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Reflections on the past: seeking gold standards for the future – 50 years of Physios in Sport
  1. Philip Glasgow1,2,
  2. Charlotte Robertson3,4,
  3. Laura Chimimba5,
  4. Stephen Mutch2,6
  1. 1 School of Sport, Ulster University, Newtownabbey, UK
  2. 2 Sports Medicine, Irish Rugby Football Union, Dublin, Ireland
  3. 3 Department for Health, University of Bath, Bath, UK
  4. 4 Sports Medicine Department, Great Britain Hockey, Bisham, UK
  5. 5 Physio, Remedy - Health & Performance, London, UK
  6. 6 Physiotherapy Performance Department, Project Physio, Edinburgh, UK
  1. Correspondence to Stephen Mutch, Sports Medicine, Irish Rugby Football Union, Dublin, Ireland; stephen.mutch{at}

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‘Coming together is the beginning. Keeping together is progress. Working together is success’. These words could have been written a half century ago at the origin meetings of the Association of Chartered Physios in Sport & Exercise Medicine (ACPSEM) rather than prefacing the programme to mark 2023 as a unique year for ACPSEM. This year we celebrate our golden jubilee and are marking this with a celebratory social evening on 30th June in advance of a conference on 1 July entitled ‘Seeking Gold Standards’. Our stated aim now—just as it was back in 1973—is to provide education and networking opportunities for chartered physiotherapists with an interest in Sport & Exercise Medicine. ACPSEM is delighted to introduce this issue of BJSM.

Contemplating the development of sports physiotherapy as a profession over 50 years reminds us of the value of reflecting on what has gone before. In their aptly titled editorial ‘Reflecting on the past to improve the future: introducing after action reviews in sport’, Stephen Mutch and colleagues share a review framework for evaluating how different factors influence thinking and behaviours, and how the insights gained can be used to bring about meaningful changes in practice.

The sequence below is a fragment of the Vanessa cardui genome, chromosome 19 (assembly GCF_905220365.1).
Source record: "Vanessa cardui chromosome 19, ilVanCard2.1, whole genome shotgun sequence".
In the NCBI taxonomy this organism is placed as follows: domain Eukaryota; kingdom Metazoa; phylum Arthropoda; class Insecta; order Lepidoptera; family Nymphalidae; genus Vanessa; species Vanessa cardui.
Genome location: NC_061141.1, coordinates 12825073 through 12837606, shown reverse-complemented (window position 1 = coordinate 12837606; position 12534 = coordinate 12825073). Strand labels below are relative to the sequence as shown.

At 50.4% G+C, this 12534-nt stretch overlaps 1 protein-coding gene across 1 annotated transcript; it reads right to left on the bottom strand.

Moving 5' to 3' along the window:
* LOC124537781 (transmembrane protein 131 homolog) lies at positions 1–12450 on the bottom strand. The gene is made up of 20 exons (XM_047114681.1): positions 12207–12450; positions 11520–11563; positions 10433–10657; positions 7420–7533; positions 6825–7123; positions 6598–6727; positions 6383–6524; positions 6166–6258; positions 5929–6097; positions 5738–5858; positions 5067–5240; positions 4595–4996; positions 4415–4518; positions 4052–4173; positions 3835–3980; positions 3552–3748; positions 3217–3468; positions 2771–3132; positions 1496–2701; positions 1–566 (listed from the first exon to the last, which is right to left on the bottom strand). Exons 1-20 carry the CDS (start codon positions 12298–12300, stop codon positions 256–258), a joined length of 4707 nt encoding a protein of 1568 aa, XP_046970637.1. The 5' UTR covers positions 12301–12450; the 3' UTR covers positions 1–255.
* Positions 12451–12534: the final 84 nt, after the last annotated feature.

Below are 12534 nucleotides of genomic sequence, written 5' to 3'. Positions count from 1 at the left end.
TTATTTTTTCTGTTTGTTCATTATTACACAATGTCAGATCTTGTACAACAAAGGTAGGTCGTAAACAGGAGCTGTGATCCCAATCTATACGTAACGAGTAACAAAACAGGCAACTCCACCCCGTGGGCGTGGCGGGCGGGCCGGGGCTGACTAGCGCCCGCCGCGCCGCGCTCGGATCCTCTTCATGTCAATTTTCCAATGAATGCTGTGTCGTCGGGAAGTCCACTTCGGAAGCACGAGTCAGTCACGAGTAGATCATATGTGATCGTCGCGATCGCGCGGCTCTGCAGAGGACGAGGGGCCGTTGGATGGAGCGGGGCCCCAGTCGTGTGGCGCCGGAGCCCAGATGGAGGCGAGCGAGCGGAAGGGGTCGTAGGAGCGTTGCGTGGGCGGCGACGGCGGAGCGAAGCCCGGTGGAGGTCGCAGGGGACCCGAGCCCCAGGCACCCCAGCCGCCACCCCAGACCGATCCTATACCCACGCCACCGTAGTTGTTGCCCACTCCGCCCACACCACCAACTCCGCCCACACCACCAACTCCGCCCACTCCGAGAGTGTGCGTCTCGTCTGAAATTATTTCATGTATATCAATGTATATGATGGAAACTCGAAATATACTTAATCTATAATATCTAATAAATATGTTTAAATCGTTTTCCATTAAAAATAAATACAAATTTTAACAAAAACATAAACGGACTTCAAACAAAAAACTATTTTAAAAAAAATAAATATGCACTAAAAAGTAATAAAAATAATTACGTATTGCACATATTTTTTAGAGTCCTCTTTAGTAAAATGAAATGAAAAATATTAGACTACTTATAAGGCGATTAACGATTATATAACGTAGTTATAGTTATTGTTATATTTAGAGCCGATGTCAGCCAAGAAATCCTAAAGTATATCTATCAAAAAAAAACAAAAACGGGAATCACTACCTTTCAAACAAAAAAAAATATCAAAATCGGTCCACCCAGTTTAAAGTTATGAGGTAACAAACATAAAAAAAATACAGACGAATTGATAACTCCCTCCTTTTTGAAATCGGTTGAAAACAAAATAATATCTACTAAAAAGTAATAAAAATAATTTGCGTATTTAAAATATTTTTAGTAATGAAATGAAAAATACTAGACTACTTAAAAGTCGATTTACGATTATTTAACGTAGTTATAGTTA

One area which has seen considerable change in recent years is the understanding of concussion and its consequences. In a male rugby union cohort, Dr Isabel Moore and the group from Cardiff ( see page 395 )highlight an increase in within-player overall injury risk following a concussion, reminding us on the multifactorial nature of injury incidence.

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In an extensive review, our Danish Sports Physical Therapy colleagues provide a very helpful guide to the evidence related to diagnosis, prevention and treatment of common shoulder injuries ( see page 408 ). As with so much of sports physiotherapy practice, the paper also highlights the need for further high-quality work evaluating specific exercise interventions for shoulder pain. Shoulder pain in swimmers features in the PhD Academy Award ( see page 436 ); and the research team from Manchester describe the relationship between training loads and shoulder musculoskeletal qualities providing guidance for clinicians working in this sport.

While much change has occurred in sport physiotherapy across five decades, equality, diversity and belonging still need urgent focus. Gender inequity is addressed both in this BJSM issue by Dr Sallie Cowan ( see page 401 ), and also at our Jubilee Conference where we have a much-anticipated presentation on gender inclusive sport.

Throughout this issue of BJSM, there is a golden thread of practical, clinically relevant research relating to injury management, health and the discipline of sport and exercise medicine. Similar themes will be explored at our conference on 1 July at Bath University. Our line-up of speakers will tackle topics exploring gold standards of assessment, management and rehabilitation of injury. These include minimising injury risk to the shoulder while maximising athletic potential, playing surfaces and the risk of injury, conceptualising gender inclusive sport, promoting shoulder training through callisthenics, and a practical session highlighting speed and movement in end stage rehab. A mixture of lectures and practical workshops should facilitate immediate implementation into clinical practice.

This commemorative event will also be an opportunity to celebrate our Life and Gold members, and we will award an inaugural ‘Mentor of the Year’ award in memory of Raph Rinaldi, one of our enthusiastic members who is sadly no longer with us.

It will be a celebration for reflection, but with an eye to the future. There will be something for everyone: an opportunity to renew friendships, network to make new contacts and friends, ultimately celebrating Physios in Sport: it could be said that this is one of those ‘golden’ opportunities that sport affords us! Enjoy this edition!

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  • Twitter @philglasgow, @CharliRobertson, @LauraC_Physio

  • Contributors PG and SM considered themes of the Warm Up, PG prepared initial draft. CR, LC and SM worked on various versions after review first draft, PG providing feedback for the final version submitted by SM.

  • Funding The authors have not declared a specific grant for this research from any funding agency in the public, commercial or not-for-profit sectors.

  • Competing interests None declared.

  • Provenance and peer review Commissioned; internally peer reviewed.